Measuring the performance of ligand-based methods

This is another episode in the "how good are these methods really?" series. The aim is to understand how well the ligand-based 3D methods for virtual screening perform under standard benchmarking sets. In the original papers introducing the methods frequently is benchmarking done on a small test sets, prone to all sorts of small population problems. 

Here I take 3 popular methods: the ROCS-like implementation of Gaussian shape overlap[1] that I recently ported to rdkit as well as USR[2] and USR-CAT[3], two very fast shape methods. All 3 are tested on the DUDE[4] dataset, a standard benchmarking set. Conformer generation was done as outlined by JP in his paper[5].

Pair of methods compared Statistic used Value
rdkit-shape VS usr wilcoxon T=2.24, p=0.02
rdkit-shape VS usrcat wilcoxon T=-0.47, p=0.63
usr VS usrcat wilcoxon T=-2.70, p=0.006

One thing that struck me was the spread of performance. I got a little worried that the conformer generation method was messed up, so I tested that part and it correctly reproduced the crystal poses to within 2-3 Angstrom easily (below). So that part is okay.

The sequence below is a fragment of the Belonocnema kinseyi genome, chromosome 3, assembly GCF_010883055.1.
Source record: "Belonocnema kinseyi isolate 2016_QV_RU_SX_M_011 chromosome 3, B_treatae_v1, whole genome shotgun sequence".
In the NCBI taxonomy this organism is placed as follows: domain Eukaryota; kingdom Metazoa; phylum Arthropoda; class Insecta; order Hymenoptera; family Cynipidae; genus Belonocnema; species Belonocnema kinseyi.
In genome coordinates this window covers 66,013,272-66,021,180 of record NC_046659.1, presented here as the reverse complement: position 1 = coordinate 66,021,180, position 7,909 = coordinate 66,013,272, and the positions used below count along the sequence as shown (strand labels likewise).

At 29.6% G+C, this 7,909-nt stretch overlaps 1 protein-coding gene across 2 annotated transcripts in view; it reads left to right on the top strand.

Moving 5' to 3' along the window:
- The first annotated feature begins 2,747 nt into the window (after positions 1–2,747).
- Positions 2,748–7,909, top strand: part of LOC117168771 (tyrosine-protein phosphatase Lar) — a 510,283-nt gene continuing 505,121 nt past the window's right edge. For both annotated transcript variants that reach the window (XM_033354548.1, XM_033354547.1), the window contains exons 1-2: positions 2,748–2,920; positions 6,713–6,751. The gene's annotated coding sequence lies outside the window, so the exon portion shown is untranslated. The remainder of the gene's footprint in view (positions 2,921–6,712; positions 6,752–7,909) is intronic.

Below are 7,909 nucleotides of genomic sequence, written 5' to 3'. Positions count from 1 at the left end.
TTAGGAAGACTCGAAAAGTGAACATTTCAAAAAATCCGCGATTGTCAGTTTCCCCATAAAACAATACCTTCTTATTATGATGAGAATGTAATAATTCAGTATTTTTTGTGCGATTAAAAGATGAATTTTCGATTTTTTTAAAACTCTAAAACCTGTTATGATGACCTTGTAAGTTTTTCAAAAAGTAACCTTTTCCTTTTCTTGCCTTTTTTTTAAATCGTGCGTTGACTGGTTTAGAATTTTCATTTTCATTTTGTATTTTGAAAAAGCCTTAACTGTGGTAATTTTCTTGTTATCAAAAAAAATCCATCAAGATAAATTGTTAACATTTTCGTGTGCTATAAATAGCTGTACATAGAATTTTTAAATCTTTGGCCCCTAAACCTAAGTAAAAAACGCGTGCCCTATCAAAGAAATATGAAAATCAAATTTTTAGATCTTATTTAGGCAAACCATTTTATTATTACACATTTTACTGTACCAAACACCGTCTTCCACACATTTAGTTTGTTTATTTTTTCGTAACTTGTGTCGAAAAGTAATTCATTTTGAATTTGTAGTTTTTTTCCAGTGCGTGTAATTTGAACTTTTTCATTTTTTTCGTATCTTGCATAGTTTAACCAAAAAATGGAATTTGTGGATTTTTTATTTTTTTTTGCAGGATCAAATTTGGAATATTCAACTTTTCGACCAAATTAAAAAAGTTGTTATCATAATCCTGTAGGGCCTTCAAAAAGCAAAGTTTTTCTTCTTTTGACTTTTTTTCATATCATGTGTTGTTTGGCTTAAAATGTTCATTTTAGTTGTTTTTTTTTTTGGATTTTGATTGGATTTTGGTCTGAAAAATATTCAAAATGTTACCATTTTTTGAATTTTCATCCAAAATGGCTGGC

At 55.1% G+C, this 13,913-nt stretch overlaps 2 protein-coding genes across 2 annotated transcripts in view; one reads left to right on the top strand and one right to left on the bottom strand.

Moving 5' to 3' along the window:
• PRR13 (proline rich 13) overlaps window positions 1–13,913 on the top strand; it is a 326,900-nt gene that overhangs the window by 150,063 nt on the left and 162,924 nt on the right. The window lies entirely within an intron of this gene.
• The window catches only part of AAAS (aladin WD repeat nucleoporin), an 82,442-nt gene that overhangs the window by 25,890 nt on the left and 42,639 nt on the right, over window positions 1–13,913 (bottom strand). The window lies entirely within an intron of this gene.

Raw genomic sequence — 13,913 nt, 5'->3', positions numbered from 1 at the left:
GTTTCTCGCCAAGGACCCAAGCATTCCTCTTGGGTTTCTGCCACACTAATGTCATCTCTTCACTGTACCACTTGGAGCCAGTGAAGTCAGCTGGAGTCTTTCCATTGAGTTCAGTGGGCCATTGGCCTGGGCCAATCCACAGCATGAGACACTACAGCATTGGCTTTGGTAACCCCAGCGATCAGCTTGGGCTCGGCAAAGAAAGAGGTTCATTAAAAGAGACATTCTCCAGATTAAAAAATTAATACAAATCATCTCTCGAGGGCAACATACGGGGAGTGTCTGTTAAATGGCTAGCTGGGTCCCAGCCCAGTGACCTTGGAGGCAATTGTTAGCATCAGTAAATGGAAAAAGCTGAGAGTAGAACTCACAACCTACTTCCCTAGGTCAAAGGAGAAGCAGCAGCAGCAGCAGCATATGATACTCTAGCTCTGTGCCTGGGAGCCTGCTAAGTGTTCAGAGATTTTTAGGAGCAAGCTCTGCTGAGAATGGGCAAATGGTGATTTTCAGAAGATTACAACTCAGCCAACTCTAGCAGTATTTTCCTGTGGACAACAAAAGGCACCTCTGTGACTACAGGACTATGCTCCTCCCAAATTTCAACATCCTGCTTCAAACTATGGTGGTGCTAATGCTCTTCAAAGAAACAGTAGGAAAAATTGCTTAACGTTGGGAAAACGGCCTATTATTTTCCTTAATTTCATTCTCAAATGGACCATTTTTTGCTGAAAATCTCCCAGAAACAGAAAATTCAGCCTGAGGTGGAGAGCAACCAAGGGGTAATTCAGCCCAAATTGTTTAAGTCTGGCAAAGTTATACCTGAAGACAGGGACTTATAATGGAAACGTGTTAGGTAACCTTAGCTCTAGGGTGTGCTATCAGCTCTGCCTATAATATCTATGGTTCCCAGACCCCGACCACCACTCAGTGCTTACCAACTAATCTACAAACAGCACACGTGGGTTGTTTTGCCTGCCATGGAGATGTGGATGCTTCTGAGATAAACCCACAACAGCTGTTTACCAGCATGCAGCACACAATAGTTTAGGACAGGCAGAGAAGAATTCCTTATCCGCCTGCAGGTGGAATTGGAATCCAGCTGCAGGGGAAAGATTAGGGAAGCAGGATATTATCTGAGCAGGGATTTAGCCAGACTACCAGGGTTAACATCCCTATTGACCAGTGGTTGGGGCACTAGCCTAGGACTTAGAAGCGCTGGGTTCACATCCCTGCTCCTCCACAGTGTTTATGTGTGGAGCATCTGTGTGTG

It still could be that there is a numerical problem with rdkit-shapeit – and that it can't find the correct maximum overlap but I'm not sure how to test for that. 

But let's take it all at a face value. These methods are not great... USR is worst of all, kind of making a case that it doesn't matter if the method is fast, it matters if it gives any sort of sensible results. rdkit-shapeit isn't much better. USRCAT performs best of all, along the lines of "if you include some chemistry features, it works much better". It seems that although shape complimentary is a necessary condition for molecular similarity, it's certainly not a sufficient condition...

Going back to the general statement (that these methods don't look awesome), it's clear that even the best one offers a median AUC (0.6) that's barely above random (0.5). The interquartile range for all 3 methods is huge, which means that depending on your target protein they may work well or terrible. It's interesting to think that a method with a narrow interquartile range around AUC of 0.6 would be more desirable that a method with median AUC of say 0.7 but with huge variation from target to target. 

A blank space is left for rdkit-alignit, a pharmacophore tool. rdkit-alignit is to rdkit-shape what usrcat is to usr – it incorporates chemistry features into the search. The blank space is left because I haven't ported alignit into rdkit yet and so I can't make the comparison.



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